A return to this much-neglected blog, prompted by two pieces of news read/heard in the last week:
The first was the appalling death of a young man in hospital, who died from lack of fluids. He was so desperate, that he phoned 999, but when the police arrived, they were turned away. There were underlying problems, of course, and I'm sure there are other sides to this story, but the bare facts are that a young man was desperate for water, and nobody gave him any.
The second is the astonishing revelation that in some hospitals, agency nurses are earning up to £1600 per day. Hospitals are so desperate for staff, they are having to pay out enormous sums for nurses who (through no fault of their own) probably often don't know the patients or their diagnoses, or where the bedpans or dressings are kept. Because of course they are often new to that particular hospital, and haven't had time to familiarise themselves with the ward/dept in question. The next time you are in hospital, one of these nurses may be caring for you.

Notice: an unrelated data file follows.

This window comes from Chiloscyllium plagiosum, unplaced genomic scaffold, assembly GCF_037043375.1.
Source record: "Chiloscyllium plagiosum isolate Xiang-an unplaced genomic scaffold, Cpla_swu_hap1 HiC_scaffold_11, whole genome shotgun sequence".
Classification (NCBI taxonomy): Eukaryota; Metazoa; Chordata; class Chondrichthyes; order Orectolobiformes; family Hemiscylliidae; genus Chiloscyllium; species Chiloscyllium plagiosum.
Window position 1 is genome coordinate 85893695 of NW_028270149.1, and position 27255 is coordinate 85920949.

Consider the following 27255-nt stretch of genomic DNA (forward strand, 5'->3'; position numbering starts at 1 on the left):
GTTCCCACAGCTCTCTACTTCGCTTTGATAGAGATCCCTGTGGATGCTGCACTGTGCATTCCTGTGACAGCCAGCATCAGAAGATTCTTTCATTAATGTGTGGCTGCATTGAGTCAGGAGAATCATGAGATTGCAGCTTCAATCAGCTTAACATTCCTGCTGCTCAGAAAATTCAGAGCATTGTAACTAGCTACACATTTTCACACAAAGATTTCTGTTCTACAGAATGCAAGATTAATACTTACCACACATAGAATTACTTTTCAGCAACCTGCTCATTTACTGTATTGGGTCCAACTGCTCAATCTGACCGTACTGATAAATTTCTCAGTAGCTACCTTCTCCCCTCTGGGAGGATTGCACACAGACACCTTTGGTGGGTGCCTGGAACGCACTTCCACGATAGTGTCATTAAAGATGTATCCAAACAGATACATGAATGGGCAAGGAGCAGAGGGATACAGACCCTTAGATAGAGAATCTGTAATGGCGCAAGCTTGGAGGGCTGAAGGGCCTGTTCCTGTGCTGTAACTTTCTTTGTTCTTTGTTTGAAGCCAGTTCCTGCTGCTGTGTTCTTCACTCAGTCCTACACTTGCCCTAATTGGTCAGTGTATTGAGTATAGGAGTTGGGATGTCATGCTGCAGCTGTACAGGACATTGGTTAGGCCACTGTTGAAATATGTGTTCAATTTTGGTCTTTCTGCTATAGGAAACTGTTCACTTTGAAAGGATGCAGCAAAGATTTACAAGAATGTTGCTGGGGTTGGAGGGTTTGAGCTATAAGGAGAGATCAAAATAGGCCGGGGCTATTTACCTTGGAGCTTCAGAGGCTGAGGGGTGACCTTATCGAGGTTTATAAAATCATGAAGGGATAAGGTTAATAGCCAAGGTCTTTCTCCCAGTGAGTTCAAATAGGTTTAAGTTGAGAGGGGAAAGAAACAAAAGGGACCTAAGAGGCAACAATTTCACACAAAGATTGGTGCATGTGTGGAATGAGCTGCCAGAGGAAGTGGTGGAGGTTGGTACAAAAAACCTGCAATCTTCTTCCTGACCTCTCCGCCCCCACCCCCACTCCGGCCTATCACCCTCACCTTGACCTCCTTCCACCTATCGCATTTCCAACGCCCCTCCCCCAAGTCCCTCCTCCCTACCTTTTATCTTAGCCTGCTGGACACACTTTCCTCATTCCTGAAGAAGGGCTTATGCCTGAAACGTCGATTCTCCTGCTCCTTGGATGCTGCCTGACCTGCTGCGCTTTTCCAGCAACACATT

My point? When, oh when, is someone going to do something about the current state of nursing? And please let's bring back the old bedside SENs, even if we have to continue to have graduate nurses. With good bedside nursing, that young man would almost certainly not have died. And with enough trained bedside nurses, we wouldn't need nearly so many very expensive agency nurses. It seems we are stuck with graduate nurses (expensive to train, and often with inadequate hands-on experience), but the SENs would be a start, and a very good one. Also, bringing back their training would mean that many young people without the desire or the qualifications to be university students could still be nurses. Real nurses. Who look after people.
Oh, and who make sure they have water to drink.